NRDC, Robert Redford and others have been urging the President and White House to take a lead role in working with the US Senate to develop a comprehensive clean energy and climate legislation that he can sign this year. Happily, over the last few days, we have seen a fresh string of comments by the President and senior White House officials that reflect a clear commitment to move comprehensive clean energy and climate legislation forward.
Earlier today the President told workers at Solyndra, a California solar manufacturing plant, that recent clean energy policies and incentives have created jobs and made the US more competitive,
"But we’ve still got more work to do, and that’s why I’m going to keep fighting to pass comprehensive energy and climate legislation in Washington. We’re going to try to get it done this year."
Last night, Greenwire/NYT reports, the President hit the message again during his comments at a fundraiser:
President Obama is pressing the Senate to pivot off the Gulf of Mexico oil spill to pass a "long-term energy strategy" modeled after legislation written by Sens. John Kerry (D-Mass.), Joe Lieberman (I-Conn.) and Lindsey Graham (R-S.C.)…."There's been some good work done by John Kerry and Joe Lieberman and Lindsey Graham. Let's go. Let's not wait. Let's show the American people that in the midst of this crisis, all of us are opening our eyes to what's necessary to fulfill the promise to our children and our grandchildren."
Yesterday over lunch with the Republican caucus, the President hit the theme as well. As Congress Daily reported,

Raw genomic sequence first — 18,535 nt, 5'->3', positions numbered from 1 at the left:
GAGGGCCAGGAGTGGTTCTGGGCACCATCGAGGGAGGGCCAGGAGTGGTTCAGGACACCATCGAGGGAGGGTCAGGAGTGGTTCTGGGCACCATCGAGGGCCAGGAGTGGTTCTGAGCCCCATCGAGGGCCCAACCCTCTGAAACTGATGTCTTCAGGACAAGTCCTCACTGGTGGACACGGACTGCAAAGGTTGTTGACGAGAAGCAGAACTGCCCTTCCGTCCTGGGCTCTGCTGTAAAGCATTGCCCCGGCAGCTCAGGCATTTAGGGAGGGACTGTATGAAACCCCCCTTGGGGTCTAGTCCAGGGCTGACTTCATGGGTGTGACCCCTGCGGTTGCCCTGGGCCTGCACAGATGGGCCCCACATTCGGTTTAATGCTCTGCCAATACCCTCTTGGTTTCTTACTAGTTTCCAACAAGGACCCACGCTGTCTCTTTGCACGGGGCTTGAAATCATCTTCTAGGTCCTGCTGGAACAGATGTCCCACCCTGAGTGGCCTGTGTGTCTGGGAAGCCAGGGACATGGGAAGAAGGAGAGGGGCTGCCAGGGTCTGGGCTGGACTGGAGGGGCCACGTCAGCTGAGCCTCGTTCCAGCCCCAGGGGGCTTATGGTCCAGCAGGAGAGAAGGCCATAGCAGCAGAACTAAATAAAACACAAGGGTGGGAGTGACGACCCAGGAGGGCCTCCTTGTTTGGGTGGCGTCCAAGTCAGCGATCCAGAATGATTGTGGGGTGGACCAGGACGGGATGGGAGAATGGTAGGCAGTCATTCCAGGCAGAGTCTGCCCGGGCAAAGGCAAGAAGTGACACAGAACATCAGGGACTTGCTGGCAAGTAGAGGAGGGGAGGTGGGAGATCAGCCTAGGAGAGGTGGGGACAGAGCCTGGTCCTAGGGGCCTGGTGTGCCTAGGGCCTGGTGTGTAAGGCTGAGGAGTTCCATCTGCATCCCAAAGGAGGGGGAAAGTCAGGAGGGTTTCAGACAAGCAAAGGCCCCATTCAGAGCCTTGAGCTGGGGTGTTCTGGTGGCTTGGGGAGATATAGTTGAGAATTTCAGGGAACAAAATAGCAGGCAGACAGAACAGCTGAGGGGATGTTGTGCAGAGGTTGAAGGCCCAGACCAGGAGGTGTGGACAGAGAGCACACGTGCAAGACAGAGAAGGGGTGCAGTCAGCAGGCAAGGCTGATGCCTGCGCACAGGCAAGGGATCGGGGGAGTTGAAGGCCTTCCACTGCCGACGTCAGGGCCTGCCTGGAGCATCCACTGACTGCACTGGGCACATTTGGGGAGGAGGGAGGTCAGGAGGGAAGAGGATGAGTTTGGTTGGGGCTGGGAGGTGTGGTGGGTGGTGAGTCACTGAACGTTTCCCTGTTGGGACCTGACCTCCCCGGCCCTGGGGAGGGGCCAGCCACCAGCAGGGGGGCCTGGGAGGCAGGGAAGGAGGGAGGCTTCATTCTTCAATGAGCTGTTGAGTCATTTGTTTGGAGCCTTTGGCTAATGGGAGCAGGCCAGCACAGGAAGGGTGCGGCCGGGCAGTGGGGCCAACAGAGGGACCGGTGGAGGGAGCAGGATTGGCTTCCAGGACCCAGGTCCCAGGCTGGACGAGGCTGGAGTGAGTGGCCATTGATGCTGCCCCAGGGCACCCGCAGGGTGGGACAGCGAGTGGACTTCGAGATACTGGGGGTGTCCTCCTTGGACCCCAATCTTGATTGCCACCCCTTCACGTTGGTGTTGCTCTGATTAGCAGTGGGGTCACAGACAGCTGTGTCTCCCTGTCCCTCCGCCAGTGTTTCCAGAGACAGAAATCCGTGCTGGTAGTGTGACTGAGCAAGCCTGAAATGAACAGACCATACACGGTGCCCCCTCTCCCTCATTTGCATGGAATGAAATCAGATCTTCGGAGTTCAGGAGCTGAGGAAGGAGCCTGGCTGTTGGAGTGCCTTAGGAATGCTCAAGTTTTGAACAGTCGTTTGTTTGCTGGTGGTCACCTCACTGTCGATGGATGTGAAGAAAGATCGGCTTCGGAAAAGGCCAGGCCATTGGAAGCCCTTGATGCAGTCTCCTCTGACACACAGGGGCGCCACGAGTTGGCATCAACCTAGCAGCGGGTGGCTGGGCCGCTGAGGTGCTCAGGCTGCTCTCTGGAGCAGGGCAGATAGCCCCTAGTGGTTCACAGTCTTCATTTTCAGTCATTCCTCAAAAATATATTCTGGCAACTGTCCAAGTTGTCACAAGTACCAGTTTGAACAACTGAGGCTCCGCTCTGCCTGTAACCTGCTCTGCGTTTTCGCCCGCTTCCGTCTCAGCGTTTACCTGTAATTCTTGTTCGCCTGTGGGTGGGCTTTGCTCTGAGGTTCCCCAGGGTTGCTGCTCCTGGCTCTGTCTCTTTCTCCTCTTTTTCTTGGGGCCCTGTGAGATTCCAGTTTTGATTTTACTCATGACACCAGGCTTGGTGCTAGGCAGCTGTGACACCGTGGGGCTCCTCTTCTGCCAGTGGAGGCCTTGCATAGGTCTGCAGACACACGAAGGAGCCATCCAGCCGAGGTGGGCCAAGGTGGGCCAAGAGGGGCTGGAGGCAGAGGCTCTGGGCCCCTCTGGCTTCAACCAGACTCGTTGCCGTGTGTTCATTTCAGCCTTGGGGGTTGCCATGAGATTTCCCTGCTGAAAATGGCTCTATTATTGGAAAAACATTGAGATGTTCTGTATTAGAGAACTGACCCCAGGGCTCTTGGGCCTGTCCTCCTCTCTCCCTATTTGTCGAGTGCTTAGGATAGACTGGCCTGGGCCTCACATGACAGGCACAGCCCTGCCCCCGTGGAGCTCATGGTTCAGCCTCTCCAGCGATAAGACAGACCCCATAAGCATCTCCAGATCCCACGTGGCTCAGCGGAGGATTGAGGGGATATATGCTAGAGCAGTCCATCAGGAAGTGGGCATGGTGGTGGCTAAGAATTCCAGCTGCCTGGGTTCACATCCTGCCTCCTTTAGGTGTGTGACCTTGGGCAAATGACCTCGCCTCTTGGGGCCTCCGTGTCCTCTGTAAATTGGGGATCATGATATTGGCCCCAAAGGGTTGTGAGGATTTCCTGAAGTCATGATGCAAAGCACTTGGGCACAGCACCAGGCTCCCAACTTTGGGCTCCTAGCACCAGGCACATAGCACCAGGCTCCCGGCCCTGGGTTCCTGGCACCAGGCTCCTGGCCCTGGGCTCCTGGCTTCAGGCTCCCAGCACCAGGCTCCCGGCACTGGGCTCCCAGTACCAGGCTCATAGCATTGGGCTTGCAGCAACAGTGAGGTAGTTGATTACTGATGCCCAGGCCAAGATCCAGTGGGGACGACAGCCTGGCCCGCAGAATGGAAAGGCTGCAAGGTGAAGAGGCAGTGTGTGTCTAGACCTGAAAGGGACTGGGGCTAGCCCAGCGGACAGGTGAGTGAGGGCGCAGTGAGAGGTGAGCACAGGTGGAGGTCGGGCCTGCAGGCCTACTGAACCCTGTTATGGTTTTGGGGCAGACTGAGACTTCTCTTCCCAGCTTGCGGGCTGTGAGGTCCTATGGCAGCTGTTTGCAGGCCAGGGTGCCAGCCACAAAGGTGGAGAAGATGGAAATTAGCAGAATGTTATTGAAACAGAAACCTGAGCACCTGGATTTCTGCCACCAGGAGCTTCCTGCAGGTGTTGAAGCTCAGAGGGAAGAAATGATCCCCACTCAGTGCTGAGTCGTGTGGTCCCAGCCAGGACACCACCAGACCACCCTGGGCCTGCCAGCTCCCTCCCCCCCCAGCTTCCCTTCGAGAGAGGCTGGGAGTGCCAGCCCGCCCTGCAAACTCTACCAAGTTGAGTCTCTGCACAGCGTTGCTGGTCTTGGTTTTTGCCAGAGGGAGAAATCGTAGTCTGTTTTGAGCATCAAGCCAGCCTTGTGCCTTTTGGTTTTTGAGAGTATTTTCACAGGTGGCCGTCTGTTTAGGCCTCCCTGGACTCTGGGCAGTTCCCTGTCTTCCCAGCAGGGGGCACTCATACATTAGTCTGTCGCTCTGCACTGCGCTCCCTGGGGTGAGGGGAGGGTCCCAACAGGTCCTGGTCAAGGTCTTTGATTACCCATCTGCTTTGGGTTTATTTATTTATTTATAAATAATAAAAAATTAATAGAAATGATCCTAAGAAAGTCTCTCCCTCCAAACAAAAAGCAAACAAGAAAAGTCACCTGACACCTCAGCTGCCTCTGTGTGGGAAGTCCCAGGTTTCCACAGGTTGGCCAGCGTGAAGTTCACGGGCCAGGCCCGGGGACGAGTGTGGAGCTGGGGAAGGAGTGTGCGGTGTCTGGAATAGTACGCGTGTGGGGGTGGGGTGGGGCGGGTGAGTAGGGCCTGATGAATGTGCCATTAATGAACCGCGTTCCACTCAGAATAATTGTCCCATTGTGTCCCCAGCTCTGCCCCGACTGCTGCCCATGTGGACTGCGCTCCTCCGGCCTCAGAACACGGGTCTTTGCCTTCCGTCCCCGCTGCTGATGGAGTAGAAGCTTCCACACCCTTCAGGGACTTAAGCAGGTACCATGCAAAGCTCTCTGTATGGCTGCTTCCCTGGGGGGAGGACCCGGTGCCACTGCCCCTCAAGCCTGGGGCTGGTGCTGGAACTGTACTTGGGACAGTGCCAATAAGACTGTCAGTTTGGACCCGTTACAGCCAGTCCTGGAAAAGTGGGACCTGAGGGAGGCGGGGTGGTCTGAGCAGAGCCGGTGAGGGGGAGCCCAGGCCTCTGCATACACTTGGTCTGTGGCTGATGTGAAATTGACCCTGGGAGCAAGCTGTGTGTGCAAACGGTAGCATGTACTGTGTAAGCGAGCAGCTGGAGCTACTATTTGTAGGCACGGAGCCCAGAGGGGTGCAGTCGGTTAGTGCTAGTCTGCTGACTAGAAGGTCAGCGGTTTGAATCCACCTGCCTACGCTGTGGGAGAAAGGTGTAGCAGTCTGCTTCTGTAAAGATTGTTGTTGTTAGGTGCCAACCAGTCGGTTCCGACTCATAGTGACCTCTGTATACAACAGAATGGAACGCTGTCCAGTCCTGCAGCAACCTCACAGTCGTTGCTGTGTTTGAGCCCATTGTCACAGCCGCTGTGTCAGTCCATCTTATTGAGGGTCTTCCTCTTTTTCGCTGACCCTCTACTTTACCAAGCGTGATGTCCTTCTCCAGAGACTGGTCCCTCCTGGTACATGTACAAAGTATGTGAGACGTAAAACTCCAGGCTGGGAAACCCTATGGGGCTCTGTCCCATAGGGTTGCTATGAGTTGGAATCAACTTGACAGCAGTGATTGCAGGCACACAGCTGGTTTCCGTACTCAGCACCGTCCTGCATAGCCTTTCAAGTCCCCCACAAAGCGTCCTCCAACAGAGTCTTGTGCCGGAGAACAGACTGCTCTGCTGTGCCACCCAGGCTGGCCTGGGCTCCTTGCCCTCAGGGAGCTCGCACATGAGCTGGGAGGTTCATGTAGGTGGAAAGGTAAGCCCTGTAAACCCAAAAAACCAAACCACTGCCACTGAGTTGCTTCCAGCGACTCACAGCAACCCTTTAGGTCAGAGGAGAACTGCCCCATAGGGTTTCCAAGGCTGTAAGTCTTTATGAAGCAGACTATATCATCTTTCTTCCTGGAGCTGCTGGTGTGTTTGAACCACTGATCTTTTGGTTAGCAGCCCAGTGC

Obama urged Republicans to consider legislation to cut carbon emissions, arguing the BP oil spill in the Gulf of Mexico gave impetus for quick action, senators said.
Earlier in the day yesterday, E&E News (subscription required) quoted Energy Department senior adviser Matt Rogers saying
"We do need to make sure we end the uncertainty and pass comprehensive energy and climate legislation…The delay leads people to defer making investments in that kind of manufacturing equipment."
"I would like to think that this will increase the sense of urgency in Congress, because it underscores the value in developing alternative sources of energy…So I hope that it will give added impetus to Congress to come up with and pass a comprehensive plan."
Last Friday, the President re-affirmed his commitment to work with the Senate to get a comprehensive energy package passed this year during remarks announcing new emissions standards for cars and trucks last Friday, saying that tougher vehicle emissions standards, while important,
"...are not a substitute for other necessary steps to ensure our leadership in a new clean energy economy. I’m heartened by the good work that’s been done by Senator Kerry and Lieberman on a comprehensive energy and climate bill to reduce our dependence on foreign oil, to prevent the worst consequences of climate change, and foster the millions of new jobs that are possible if we rise to this challenge. And this follows the passage of comprehensive legislation through the House last June. So as I’ve said before, I intend to work with members of both parties to pass a bill this year.
And the President has plenty of support for taking the lead. As I’ve mentioned before, 64% of Americans think Congress should pass a clean energy and climate bill, And American Businesses for Clean Energy and We Can Lead announced last week that over 6,000 companies across the US support clean energy and climate legislation.